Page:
A Novel Validation Strategy

In the previous post, we discussed the impact of a validation strategy on Machine Learning modeling results. We also touched on the importance of understanding the nature of the data when deciding on a validation strategy. In this post, I will describe the validation strategy we have chosen for the sex prediction problem.


Our requirements for a validation strategy


Understanding how the developed ML model will be applied in a production environment is crucial. The validation strategy should allow for, in the process of creating a model, obtaining an assessment of its quality metrics as close as possible to the real one. For Neuroscience Software, this means application to cross-subject data splitting.

It is also important to anticipate in advance whether the audience will be familiar with the simulation results. For example, our research team intends to compare the results we obtain with similar studies. Neuroscience Software has publications and patents planned, so our focus remains not only on our internal audience but also on the larger scientific community. A review of publications on the topic of Deep Learning with EEG revealed that researchers, as a rule, have little data (from tens to thousands of patients). As a result, it is likely that studies utilizing 10-fold cross-validation are most credible. 

The speed at which experiments are executed is essential to the success of the project. Obviously, the study results will be more reliable if the data scientist runs a dozen training-validation cycles of the model per day rather than one. However, this requirement is at odds with the previous one of increasing folds, and pushes for either reducing the number of folds, or abandoning cross-validation in favor of train/dev/test data split. Before announcing our decision, let's consider one more aspect of a validation strategy.

The validation strategy should also help control under- and overfitting of a model. To control the latter, separate development (DEV) and test datasets are required. Data scientists usually perform many internal experiments with a DEV dataset to work out the best decisions on data preparation algorithms, neural network architecture, and its hyperparameters. We typically conduct anywhere between ten to several hundred such experiments, leading to overfitting to the DEV dataset. Evaluation of the test dataset is done for the final version of the model and detects model overfitting, if any.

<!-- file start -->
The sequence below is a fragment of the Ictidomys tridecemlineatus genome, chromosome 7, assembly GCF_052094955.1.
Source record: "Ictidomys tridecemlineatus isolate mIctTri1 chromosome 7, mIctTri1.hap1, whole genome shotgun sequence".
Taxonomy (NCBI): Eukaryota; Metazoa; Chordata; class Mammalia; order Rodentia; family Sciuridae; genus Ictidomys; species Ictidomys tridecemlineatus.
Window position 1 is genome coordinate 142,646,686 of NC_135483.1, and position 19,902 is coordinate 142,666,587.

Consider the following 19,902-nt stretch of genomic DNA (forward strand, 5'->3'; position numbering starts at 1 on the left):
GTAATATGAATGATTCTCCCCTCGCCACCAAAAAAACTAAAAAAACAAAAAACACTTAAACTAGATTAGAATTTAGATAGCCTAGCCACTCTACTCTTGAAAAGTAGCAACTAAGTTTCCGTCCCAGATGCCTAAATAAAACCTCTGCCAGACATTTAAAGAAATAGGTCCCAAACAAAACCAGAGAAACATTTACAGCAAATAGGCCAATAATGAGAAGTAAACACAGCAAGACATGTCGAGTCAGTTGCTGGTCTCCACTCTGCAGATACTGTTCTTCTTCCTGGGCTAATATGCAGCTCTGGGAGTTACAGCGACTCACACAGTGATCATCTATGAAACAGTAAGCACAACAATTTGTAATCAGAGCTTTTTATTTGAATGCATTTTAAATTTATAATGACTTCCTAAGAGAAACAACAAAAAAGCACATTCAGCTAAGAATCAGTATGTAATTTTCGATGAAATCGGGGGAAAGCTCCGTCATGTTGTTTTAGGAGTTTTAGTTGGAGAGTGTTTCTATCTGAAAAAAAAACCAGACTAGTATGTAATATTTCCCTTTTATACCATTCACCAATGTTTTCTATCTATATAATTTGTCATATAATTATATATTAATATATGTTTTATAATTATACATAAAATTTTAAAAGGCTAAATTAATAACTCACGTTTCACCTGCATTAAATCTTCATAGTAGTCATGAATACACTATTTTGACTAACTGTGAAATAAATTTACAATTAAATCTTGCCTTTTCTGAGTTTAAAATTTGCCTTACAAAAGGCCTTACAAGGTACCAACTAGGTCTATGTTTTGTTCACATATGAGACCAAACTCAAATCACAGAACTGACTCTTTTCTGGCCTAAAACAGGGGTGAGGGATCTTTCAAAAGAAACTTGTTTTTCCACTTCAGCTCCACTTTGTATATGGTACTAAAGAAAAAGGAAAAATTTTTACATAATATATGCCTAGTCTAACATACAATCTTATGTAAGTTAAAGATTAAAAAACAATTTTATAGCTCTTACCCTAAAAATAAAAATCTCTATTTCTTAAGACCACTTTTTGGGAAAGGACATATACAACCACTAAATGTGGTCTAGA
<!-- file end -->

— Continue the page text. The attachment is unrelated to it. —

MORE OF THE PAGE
Given the previously discussed considerations, our decision when choosing between multi-fold cross-validation, the presence of a train-dev-test split, and fast execution of the experiment is to use different validation strategies for external and internal tasks.


Our Validation Strategy to Report Final Results




We use 10-fold cross-subject cross-validation to report the final results. On each cycle, we use 10% of the data (1 fold) as a test. For ten cycles, this fold “runs through” all the data we have, which allows us to get the most informative assessment of the quality of the model because the metric is calculated for each EEG record available to us. When training the model, we use “Early stopping” and “Reduce on plateau” techniques. To avoid overfitting to a test fold, we separate one fold from the train and use it to decide on Early stopping and Reduce on plateau. Thus, this DEV fold is used for training but not for updating the model weights.


Our Development Strategy 



The validation strategy for the development phase is also based on a cross-subject split and divides all available data into two parts:

  • a separate test dataset of 20% size;
  • the remaining 80% is used for 4-fold cross-validation.

Early stopping and Reduce on plateau decisions are made on the same fold on which the cross-validation metric is calculated.

Validation strategy



Data split

Cross-subject split prevents session-level leakage


10 folds

4 folds + holdout test

The quality of the estimate of the expectation and the confidence interval of the measured metric



Duration of one experiment



Overfitting detection



Next time, we will discuss the most extensive open dataset with EEG data - Temple University EEG Corpus.


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